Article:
Coronavirus

Discussion in 'Corner Coffee' started by Jb85, 14th Feb 2020.

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Coronavirus - The Poll

  1. Not had test

    34.6%
  2. Tested negative

    46.9%
  3. Tested positive

    16.0%
  4. Tested positive more than once

    2.5%
Multiple votes are allowed.
  1. Rojo

    Rojo TowersStreet Member

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    This is the way I see it...

    We're getting boosters ahead of the period where people mix more and more indoors, plus now we have a new variant of concern. Having increased efficacy for December means we don't have to go out over Xmas and into the colder months, I also suspect volunteer numbers and people willing to go out in Christmas week is lower. Getting people out sooner and picking up people not having their first jab makes sense to me, plus there is probably issues with demand, spreading out vaccines across the UK and reducing wastage due to shelf-life.

    As far as I can tell no-one is forcing us to have a booster (yet), we are being offered and recommended one. So you can wait up to 6 months if you wish but if I was 50+ or immuno-compromised, I would be taking it as soon as offered.

    The government has been heavily criticized for failing to act quickly and not shutting down the borders fast enough (remember how the borders stayed in open during Kumbh Mela). I think this time they've responded appropriately.
     
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  2. Benjsh

    Benjsh TowersStreet Member

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    Then why is a 4th dose already being spoken about? A booster to the booster if you will.

    If what they are saying above is true then amazing news but I'm fairly confident they will move the goalposts again and again.
     
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  3. Jb85

    Jb85 TowersStreet Member

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    The booster to the booster is likely to be needed to tweak the current vaccines against new variants

    it will be just like the flu jab eventually…. That’s different every year but no real drama is made over that.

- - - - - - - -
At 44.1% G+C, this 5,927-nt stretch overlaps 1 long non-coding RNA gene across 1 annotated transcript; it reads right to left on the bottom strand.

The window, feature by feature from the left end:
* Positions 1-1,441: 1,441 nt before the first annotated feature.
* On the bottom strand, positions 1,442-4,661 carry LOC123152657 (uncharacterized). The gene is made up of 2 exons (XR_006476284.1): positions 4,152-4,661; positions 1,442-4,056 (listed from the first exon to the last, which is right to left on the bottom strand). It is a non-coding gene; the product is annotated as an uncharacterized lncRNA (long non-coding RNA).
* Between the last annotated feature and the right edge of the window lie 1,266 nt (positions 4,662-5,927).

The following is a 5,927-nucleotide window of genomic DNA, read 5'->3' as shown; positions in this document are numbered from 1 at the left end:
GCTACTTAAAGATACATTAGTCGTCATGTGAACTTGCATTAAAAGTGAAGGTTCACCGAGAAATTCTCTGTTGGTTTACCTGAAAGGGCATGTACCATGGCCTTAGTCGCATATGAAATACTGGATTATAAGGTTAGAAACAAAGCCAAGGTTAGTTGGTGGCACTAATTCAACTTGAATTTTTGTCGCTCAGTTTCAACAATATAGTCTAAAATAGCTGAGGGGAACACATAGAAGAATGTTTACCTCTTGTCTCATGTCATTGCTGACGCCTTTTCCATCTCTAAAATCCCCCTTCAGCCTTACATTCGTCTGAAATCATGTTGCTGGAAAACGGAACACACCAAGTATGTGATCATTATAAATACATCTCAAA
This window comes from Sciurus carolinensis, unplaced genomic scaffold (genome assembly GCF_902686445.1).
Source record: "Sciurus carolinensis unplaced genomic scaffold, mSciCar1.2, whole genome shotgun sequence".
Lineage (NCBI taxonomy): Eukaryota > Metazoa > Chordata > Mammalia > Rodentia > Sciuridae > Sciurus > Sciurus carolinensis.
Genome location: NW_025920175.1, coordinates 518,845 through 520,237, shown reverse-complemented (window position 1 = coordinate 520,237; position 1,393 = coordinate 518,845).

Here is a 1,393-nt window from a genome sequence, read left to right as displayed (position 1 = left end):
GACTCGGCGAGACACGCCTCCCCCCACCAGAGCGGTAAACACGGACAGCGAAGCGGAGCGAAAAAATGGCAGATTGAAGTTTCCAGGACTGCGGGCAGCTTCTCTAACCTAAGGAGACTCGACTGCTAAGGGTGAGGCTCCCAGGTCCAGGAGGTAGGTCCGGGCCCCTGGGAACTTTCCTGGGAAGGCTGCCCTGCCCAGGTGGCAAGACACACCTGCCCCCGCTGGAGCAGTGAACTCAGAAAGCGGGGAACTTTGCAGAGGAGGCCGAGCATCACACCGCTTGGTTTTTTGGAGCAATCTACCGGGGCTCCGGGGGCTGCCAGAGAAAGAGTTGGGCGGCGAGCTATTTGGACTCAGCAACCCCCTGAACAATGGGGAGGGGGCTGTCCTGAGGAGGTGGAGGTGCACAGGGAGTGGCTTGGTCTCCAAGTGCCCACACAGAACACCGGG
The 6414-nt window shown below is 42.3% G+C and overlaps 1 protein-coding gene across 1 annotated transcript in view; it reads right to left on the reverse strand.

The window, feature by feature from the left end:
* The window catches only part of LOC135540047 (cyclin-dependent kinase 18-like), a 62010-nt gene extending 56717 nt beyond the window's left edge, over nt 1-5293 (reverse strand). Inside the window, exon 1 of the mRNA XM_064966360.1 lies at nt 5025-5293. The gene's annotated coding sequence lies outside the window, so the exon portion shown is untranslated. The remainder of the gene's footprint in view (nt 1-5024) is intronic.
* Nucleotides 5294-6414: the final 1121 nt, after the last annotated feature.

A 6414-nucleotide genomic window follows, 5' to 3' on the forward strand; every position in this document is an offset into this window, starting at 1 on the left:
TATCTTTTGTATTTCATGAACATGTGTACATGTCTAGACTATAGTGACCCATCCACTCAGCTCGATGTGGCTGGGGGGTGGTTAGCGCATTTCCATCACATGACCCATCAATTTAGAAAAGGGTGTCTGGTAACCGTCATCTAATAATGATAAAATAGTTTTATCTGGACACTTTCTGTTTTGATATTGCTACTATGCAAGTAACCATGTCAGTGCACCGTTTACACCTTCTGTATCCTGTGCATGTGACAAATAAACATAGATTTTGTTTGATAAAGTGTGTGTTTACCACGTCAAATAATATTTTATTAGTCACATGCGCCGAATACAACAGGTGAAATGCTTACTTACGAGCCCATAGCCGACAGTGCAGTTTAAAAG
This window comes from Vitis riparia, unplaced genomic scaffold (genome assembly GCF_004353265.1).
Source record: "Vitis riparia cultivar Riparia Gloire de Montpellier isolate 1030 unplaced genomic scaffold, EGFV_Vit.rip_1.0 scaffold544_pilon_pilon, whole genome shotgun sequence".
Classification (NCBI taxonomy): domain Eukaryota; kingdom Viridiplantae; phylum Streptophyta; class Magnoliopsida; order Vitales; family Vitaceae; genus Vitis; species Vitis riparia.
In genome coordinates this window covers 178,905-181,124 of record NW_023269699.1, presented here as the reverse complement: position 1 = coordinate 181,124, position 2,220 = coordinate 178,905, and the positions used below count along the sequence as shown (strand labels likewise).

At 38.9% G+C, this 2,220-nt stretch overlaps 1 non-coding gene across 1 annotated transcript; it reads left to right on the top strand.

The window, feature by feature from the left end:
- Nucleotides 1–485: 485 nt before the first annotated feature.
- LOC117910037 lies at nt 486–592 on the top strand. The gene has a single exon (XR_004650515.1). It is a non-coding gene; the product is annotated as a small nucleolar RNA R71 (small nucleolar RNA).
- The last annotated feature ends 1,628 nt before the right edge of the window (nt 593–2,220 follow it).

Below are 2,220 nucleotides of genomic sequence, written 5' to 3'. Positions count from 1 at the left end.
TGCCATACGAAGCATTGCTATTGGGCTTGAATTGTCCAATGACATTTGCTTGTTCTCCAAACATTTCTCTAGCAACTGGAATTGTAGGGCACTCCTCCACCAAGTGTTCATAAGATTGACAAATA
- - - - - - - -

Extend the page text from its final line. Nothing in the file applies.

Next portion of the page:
the reason we need so many jabs atm is that this is a fast moving new decease
     
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  4. pluk

    pluk TowersStreet Member

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    Who is they? Responding to changes in circumstance and virus is hardly 'moving the goalposts' with all the negative connotations that come with that phrase. The exciting randomness and unknowns of life move the goalposts, those responding to changes aren't moving anything.
     
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  5. JAperson

    JAperson TowersStreet Member

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    The idea we might need booster jab's every year is quite possible but I think it will all depend on the infection rate. If the infection rate is low we are less likely to see mutations, the higher it gets the more likely mutations are. If it stays fairly low most of the year we might well be able to avoid mutations for longer periods of time. I expect winters for the foreseeable future will likely result in higher infections and therefore a possible mutation. I think that's where the vaccines comes in, the more effective against different variants the better. I suspect we'll have jabs that cover different variants specifically in time that will hopefully reduce the chance of mutation by making people less infectious to others.

    So realistically, it's a big waiting game to find out what different vaccines the scientists make and how they react to different variants and how long the immunity lasts with them.
     
  6. Alsty

    Alsty TowersStreet Member

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    Because the immunity wanes over time. Even small changes have big effects when measured across millions of people.

    Let me give an example.

    Assumptions:
    • You are in the 30-39 age group
    • The risk of you dying from Coronavirus if you are unvaccinated is 0.5% (link). That's 5 people in every 1,000.
    • After two doses the vaccine has reduced your risk of death by 97% (for Pfizer, link), so your risk of dying is now 0.015%. That's 15 people in every 100,000.